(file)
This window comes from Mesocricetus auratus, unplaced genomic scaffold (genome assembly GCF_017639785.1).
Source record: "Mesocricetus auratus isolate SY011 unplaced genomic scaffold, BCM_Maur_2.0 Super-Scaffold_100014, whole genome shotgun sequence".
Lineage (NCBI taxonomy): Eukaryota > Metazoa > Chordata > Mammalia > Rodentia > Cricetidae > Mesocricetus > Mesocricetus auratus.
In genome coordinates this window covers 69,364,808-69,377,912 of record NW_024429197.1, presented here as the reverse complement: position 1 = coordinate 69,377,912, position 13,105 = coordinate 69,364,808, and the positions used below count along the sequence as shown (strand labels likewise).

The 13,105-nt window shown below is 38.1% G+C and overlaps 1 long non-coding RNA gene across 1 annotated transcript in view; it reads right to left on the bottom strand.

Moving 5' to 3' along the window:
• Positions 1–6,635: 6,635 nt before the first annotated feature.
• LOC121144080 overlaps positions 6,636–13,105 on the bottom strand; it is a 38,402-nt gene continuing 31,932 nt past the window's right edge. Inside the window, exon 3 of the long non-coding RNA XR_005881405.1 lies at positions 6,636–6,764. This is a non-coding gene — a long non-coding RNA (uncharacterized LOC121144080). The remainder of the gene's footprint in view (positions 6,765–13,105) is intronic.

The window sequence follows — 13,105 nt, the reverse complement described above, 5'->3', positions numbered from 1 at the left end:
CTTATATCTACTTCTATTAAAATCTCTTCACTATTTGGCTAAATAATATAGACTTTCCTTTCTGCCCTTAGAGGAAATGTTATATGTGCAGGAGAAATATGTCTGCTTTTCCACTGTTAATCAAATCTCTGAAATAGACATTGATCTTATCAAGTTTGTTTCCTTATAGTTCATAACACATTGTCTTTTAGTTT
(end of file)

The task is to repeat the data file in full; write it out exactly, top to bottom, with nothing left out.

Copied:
This window comes from Mesocricetus auratus, unplaced genomic scaffold (genome assembly GCF_017639785.1).
Source record: "Mesocricetus auratus isolate SY011 unplaced genomic scaffold, BCM_Maur_2.0 Super-Scaffold_100014, whole genome shotgun sequence".
Lineage (NCBI taxonomy): Eukaryota > Metazoa > Chordata > Mammalia > Rodentia > Cricetidae > Mesocricetus > Mesocricetus auratus.
In genome coordinates this window covers 69,364,808-69,377,912 of record NW_024429197.1, presented here as the reverse complement: position 1 = coordinate 69,377,912, position 13,105 = coordinate 69,364,808, and the positions used below count along the sequence as shown (strand labels likewise).

The 13,105-nt window shown below is 38.1% G+C and overlaps 1 long non-coding RNA gene across 1 annotated transcript in view; it reads right to left on the bottom strand.

Moving 5' to 3' along the window:
• Positions 1–6,635: 6,635 nt before the first annotated feature.
• LOC121144080 overlaps positions 6,636–13,105 on the bottom strand; it is a 38,402-nt gene continuing 31,932 nt past the window's right edge. Inside the window, exon 3 of the long non-coding RNA XR_005881405.1 lies at positions 6,636–6,764. This is a non-coding gene — a long non-coding RNA (uncharacterized LOC121144080). The remainder of the gene's footprint in view (positions 6,765–13,105) is intronic.

The window sequence follows — 13,105 nt, the reverse complement described above, 5'->3', positions numbered from 1 at the left end:
CTTATATCTACTTCTATTAAAATCTCTTCACTATTTGGCTAAATAATATAGACTTTCCTTTCTGCCCTTAGAGGAAATGTTATATGTGCAGGAGAAATATGTCTGCTTTTCCACTGTTAATCAAATCTCTGAAATAGACATTGATCTTATCAAGTTTGTTTCCTTATAGTTCATAACACATTGTCTTTTAGTTT